—  Peter Singer, The Oxford Companion to Philosophy, 198.

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Philosophy Word of the Day – Logically Perfect Language

Natural languages may be thought in various ways to be ‘logically imperfect.’  Certain grammatical forms may mislead us about logical form; thus, ‘It is raining’ looks as if it refers to something (‘it’).  More radically, certain concepts may even involve us in contradiction or incoherence.  For example, Tarski argued that the ordinary concept ‘true’ did this, since it generated such paradoxes as the liar.

A logically perfect language would be one lacking these faults, as well, perhaps, as some other ‘defects’, such as ambiguity and redundancy.  Frege attempted to create such a language (the Begriffsschrift [concept writing or concept notation]), in which to couch the truths of logic and mathematics.  Rather later, the Logical Positivists were interested in the idea of a logically with which to express the whole of natural science.

Dr. Roger Teichmann in The Oxford Companion to Philosophy

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Book Review – Logicomix: An Epic Search for Truth

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  • Paperback: 352 pages
  • Publisher: Bloomsbury USA (September 29, 2009)
  • Official Logicomix Website
  • Amazon

The wedding of philosophical mathematics and a graphic novel seems an ideal marriage. What in other forms of media could be an overlong, tedious tale, can spring to life and breathe in an illustrated story. That’s my impression after reading Logicomix: An Epic Search for Truth. Logicomix tells the story of mathematician and philosopher Bertrand Russell’s decades-long search to establish an unshakeable foundation for mathematics in logic. Russell narrates his own life story and describes his quest, which began in childhood and continued well into his adult life. Along the way, he interacts with some of the greatest logicians, mathematicians, and philosophers of the early twentieth century—Ludwig Wittgenstein, Georg Cantor, G. E. Moore, David Hilbert, Kurt Gödel, Alfred Whitehead, and Gottlob Frege.

While the quest comprises the main storyline, the authors also shed light on Russell’s private life, which had its fair share of drama and conflict. Having a family history of mental illness, one of his greatest ongoing fears was losing his mind. (On a side note, nearly all of the thinkers mentioned above contended with a serious mental illness.) Russell was married four times, though the book only features his first two wives, and his well known affairs are hinted at. Though his contributions to mathematics and logic were considerable, he came to see his original quest as a failure, especially in light of Wittgenstein’s criticisms and Gödel’s Incompleteness Theorem (which the authors explain in the text and in a helpful glossary of terms in the back).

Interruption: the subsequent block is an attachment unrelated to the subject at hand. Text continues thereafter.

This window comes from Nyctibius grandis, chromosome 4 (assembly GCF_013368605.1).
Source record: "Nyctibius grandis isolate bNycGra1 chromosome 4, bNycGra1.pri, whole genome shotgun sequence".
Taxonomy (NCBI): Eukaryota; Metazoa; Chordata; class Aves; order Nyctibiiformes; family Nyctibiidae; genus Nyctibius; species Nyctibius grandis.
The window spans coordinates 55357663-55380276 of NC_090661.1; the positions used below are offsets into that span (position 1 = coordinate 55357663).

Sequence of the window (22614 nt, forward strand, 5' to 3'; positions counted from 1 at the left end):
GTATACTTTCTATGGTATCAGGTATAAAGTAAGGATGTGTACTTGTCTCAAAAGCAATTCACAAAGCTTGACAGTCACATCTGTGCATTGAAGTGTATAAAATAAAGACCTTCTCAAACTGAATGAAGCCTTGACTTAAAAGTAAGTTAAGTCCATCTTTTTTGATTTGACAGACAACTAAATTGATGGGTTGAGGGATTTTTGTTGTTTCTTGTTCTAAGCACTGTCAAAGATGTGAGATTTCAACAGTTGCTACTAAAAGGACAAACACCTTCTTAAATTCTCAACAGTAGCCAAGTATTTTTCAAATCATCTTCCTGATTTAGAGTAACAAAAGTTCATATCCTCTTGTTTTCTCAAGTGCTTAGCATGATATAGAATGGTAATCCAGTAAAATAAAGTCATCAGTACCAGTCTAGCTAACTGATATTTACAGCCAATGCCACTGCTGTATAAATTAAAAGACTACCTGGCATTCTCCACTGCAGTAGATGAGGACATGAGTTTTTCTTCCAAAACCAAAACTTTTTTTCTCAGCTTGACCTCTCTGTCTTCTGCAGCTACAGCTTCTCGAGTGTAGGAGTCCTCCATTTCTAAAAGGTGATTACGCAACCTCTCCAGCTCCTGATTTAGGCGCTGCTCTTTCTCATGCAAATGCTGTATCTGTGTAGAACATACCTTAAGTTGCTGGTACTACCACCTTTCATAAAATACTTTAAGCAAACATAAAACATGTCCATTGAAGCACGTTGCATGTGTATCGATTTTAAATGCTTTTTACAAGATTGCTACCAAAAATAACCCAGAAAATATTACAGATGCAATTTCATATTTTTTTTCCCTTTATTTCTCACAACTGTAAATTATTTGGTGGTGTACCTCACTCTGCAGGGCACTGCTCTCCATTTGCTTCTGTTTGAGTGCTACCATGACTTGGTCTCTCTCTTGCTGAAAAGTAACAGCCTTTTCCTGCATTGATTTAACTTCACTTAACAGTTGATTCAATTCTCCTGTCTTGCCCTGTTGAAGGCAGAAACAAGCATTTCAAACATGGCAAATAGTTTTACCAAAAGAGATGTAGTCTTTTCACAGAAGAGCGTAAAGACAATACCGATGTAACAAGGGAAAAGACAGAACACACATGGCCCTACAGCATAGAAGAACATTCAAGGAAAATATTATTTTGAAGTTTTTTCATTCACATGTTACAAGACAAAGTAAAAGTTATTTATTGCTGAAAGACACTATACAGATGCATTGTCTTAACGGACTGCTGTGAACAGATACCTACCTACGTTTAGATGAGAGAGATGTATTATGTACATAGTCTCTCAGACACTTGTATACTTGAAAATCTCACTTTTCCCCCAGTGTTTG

At the same time, the authors suggest that Russell was admired for his pacifism, his endeavoring to apply reason and logic to every area of human activity, and his ideas, which influenced a younger generation of mathematicians such as Alan Turing, who helped break the German “Enigma” code in World War II and whose work importantly influenced the development of the digital computer.

An interesting and intentionally ironic literary device used by the writers is inserting themselves into the story, so that the reader follows the process (interspersed occasionally) of the writing of Logicomix along with Russell’s story. Logicomix is thus self-referential, which characteristic also lies at the heart of “Russell’s Paradox” (also nicely described in the glossary).

At the end of his life, the Russell of Logicomix arrives at the conclusion that much of human nature and behavior can’t be explained or captured by logic, and that no single system can encompass the multi-faceted nature of reality. He declares, “If even in logic and mathematics, the paragons of certainty, we cannot have perfect assurances of reason, then even less can this be achieved in the messy business of human affairs—either private, or public! . . . Wittgenstein has a point, you see: ‘All the facts of science are not enough to understand the world’s meaning.’” (p. 296).

While the authors admit that they have taken some liberties with the reconstruction of Russell’s life, the major characters “are based as closely as possible on their real-life counterparts” and no liberties were taken with “the content of the great adventure of ideas which forms our main plot.” (p. 315, 316). I was pleased to know this, since a mainly fictional account wouldn’t have interested me nearly as much.

Logicomix succeeds, in my view, in shaping a fascinating story out of complex and abstract ideas. The story is epic, recounting some of the most important events in philosophy and mathematics in the last century, while also capturing the very human face of that unfolding drama. Who said comic books couldn’t be educational?

Thanks to Bloomsbury USA for this review copy.